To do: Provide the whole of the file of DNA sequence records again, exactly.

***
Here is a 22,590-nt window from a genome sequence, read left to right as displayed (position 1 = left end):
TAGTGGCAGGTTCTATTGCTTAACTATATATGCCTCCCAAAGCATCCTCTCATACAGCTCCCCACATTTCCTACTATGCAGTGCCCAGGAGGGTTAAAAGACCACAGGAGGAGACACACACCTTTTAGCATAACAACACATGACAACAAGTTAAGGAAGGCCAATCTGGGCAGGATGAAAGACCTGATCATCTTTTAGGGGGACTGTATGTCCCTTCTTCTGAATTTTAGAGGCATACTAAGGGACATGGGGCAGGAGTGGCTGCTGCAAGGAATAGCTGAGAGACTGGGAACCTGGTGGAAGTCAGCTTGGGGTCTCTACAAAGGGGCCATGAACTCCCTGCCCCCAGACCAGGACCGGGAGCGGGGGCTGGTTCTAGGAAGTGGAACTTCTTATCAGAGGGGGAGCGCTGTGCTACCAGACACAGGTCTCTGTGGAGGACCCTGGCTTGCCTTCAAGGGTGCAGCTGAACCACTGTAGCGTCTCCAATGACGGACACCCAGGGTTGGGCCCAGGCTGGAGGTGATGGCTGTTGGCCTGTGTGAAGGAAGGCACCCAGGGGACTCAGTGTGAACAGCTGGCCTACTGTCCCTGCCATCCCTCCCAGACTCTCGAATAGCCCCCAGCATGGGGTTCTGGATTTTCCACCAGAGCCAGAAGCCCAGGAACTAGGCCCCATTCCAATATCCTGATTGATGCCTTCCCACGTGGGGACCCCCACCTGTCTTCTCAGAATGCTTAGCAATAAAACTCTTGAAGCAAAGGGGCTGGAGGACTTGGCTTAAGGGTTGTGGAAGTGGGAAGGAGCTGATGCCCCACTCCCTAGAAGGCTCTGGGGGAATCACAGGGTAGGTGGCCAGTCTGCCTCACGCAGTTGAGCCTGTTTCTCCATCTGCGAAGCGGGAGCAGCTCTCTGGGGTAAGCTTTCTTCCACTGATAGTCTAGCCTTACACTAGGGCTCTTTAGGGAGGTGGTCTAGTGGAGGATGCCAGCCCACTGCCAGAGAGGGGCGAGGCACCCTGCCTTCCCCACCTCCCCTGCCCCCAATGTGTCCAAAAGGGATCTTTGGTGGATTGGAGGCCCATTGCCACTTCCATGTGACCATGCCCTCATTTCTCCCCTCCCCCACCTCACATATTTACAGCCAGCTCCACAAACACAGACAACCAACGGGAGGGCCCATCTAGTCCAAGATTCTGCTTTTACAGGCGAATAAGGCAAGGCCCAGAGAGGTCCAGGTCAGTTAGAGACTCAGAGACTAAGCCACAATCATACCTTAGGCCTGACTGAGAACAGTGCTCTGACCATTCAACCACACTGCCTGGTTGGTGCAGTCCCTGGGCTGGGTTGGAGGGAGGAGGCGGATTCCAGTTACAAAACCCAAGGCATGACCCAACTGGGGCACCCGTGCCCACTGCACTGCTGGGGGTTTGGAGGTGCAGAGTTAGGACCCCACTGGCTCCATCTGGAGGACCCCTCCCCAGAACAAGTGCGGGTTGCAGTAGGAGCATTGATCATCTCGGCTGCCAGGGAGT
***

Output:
Here is a 22,590-nt window from a genome sequence, read left to right as displayed (position 1 = left end):
TAGTGGCAGGTTCTATTGCTTAACTATATATGCCTCCCAAAGCATCCTCTCATACAGCTCCCCACATTTCCTACTATGCAGTGCCCAGGAGGGTTAAAAGACCACAGGAGGAGACACACACCTTTTAGCATAACAACACATGACAACAAGTTAAGGAAGGCCAATCTGGGCAGGATGAAAGACCTGATCATCTTTTAGGGGGACTGTATGTCCCTTCTTCTGAATTTTAGAGGCATACTAAGGGACATGGGGCAGGAGTGGCTGCTGCAAGGAATAGCTGAGAGACTGGGAACCTGGTGGAAGTCAGCTTGGGGTCTCTACAAAGGGGCCATGAACTCCCTGCCCCCAGACCAGGACCGGGAGCGGGGGCTGGTTCTAGGAAGTGGAACTTCTTATCAGAGGGGGAGCGCTGTGCTACCAGACACAGGTCTCTGTGGAGGACCCTGGCTTGCCTTCAAGGGTGCAGCTGAACCACTGTAGCGTCTCCAATGACGGACACCCAGGGTTGGGCCCAGGCTGGAGGTGATGGCTGTTGGCCTGTGTGAAGGAAGGCACCCAGGGGACTCAGTGTGAACAGCTGGCCTACTGTCCCTGCCATCCCTCCCAGACTCTCGAATAGCCCCCAGCATGGGGTTCTGGATTTTCCACCAGAGCCAGAAGCCCAGGAACTAGGCCCCATTCCAATATCCTGATTGATGCCTTCCCACGTGGGGACCCCCACCTGTCTTCTCAGAATGCTTAGCAATAAAACTCTTGAAGCAAAGGGGCTGGAGGACTTGGCTTAAGGGTTGTGGAAGTGGGAAGGAGCTGATGCCCCACTCCCTAGAAGGCTCTGGGGGAATCACAGGGTAGGTGGCCAGTCTGCCTCACGCAGTTGAGCCTGTTTCTCCATCTGCGAAGCGGGAGCAGCTCTCTGGGGTAAGCTTTCTTCCACTGATAGTCTAGCCTTACACTAGGGCTCTTTAGGGAGGTGGTCTAGTGGAGGATGCCAGCCCACTGCCAGAGAGGGGCGAGGCACCCTGCCTTCCCCACCTCCCCTGCCCCCAATGTGTCCAAAAGGGATCTTTGGTGGATTGGAGGCCCATTGCCACTTCCATGTGACCATGCCCTCATTTCTCCCCTCCCCCACCTCACATATTTACAGCCAGCTCCACAAACACAGACAACCAACGGGAGGGCCCATCTAGTCCAAGATTCTGCTTTTACAGGCGAATAAGGCAAGGCCCAGAGAGGTCCAGGTCAGTTAGAGACTCAGAGACTAAGCCACAATCATACCTTAGGCCTGACTGAGAACAGTGCTCTGACCATTCAACCACACTGCCTGGTTGGTGCAGTCCCTGGGCTGGGTTGGAGGGAGGAGGCGGATTCCAGTTACAAAACCCAAGGCATGACCCAACTGGGGCACCCGTGCCCACTGCACTGCTGGGGGTTTGGAGGTGCAGAGTTAGGACCCCACTGGCTCCATCTGGAGGACCCCTCCCCAGAACAAGTGCGGGTTGCAGTAGGAGCATTGATCATCTCGGCTGCCAGGGAGT